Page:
Women’s lives are being put at risk by substandard mental health care during their pregnancy and in the first year after childbirth in most parts of the UK, a report has found.
About one in every five women develops a mental illness at some point during the perinatal period, the stage from pregnancy up to a year after giving birth. However, none of the health and social care boards in Northern Ireland or Wales met the national quality standards created by the Royal College of Psychiatrists’ Perinatal Quality Network (PQN).
Maternal deaths due to mental health problems are also increasing, with maternal suicide being the lead cause of deaths in the first year after childbirth. Despite this, the report by the Maternal Mental Health Alliance (MMHA) found that many specialist perinatal mental health services do not receive adequate attention or investment, or meet the quality standard of care.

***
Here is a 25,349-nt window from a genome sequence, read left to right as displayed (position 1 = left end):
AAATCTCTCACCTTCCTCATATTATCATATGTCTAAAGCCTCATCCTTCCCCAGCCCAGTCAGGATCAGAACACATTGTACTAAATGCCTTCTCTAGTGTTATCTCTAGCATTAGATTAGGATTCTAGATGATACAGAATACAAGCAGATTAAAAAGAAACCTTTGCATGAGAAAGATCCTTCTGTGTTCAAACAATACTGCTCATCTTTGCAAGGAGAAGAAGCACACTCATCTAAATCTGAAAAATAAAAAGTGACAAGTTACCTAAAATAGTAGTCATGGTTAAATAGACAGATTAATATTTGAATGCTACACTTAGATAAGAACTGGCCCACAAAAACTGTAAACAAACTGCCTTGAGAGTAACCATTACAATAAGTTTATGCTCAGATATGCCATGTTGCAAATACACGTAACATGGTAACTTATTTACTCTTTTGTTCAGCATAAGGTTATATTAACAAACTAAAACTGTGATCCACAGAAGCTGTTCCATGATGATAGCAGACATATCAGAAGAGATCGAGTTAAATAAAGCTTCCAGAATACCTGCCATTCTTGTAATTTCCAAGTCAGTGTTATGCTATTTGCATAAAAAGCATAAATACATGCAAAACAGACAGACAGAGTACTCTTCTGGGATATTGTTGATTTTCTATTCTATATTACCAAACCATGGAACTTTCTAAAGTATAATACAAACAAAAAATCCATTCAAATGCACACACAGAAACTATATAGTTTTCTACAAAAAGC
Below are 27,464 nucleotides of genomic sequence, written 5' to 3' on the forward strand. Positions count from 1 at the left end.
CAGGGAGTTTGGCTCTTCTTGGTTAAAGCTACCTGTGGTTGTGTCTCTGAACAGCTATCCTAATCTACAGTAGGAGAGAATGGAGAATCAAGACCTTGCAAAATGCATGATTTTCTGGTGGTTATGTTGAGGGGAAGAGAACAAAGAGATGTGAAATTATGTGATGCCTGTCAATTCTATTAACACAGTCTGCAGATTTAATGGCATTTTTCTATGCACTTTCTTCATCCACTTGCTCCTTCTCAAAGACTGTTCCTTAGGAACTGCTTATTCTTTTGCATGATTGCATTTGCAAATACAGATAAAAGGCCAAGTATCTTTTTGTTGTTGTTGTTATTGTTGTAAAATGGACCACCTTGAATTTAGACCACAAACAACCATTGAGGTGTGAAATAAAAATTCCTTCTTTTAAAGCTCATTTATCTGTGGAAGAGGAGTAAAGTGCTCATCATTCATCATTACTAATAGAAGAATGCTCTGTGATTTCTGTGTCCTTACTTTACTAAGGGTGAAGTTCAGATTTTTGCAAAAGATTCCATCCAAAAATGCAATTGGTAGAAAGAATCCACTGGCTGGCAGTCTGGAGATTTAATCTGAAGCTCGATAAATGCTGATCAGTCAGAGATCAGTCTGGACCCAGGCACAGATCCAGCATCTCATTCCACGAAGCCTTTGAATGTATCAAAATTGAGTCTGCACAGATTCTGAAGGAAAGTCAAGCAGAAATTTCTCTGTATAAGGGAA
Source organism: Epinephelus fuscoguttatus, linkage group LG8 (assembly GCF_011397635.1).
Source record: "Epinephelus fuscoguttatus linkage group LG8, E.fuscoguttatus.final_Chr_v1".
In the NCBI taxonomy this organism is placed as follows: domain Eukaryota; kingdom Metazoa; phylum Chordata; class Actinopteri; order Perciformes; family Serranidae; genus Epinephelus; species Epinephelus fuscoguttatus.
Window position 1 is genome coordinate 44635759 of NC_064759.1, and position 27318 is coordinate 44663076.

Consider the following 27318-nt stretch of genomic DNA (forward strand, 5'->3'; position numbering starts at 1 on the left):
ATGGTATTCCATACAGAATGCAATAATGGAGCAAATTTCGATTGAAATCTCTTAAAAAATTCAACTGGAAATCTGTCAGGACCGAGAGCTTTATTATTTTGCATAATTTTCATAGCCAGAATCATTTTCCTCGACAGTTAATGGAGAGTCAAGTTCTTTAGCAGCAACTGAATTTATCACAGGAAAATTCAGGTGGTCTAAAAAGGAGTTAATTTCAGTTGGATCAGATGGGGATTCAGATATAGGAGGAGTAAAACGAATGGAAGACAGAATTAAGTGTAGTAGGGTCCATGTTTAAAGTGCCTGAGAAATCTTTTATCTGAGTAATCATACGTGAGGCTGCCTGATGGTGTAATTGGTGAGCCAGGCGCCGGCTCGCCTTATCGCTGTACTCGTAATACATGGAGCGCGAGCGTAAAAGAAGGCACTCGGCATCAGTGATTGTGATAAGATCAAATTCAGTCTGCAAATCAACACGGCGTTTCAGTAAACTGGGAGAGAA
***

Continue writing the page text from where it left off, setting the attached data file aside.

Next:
The minimum standard of care that women, babies and families should receive is defined as PQN standards type 1. In England, only 16% of the specialist perinatal mental health community teams met these standards.
Read full story
Source: The Guardian, 2 May 2023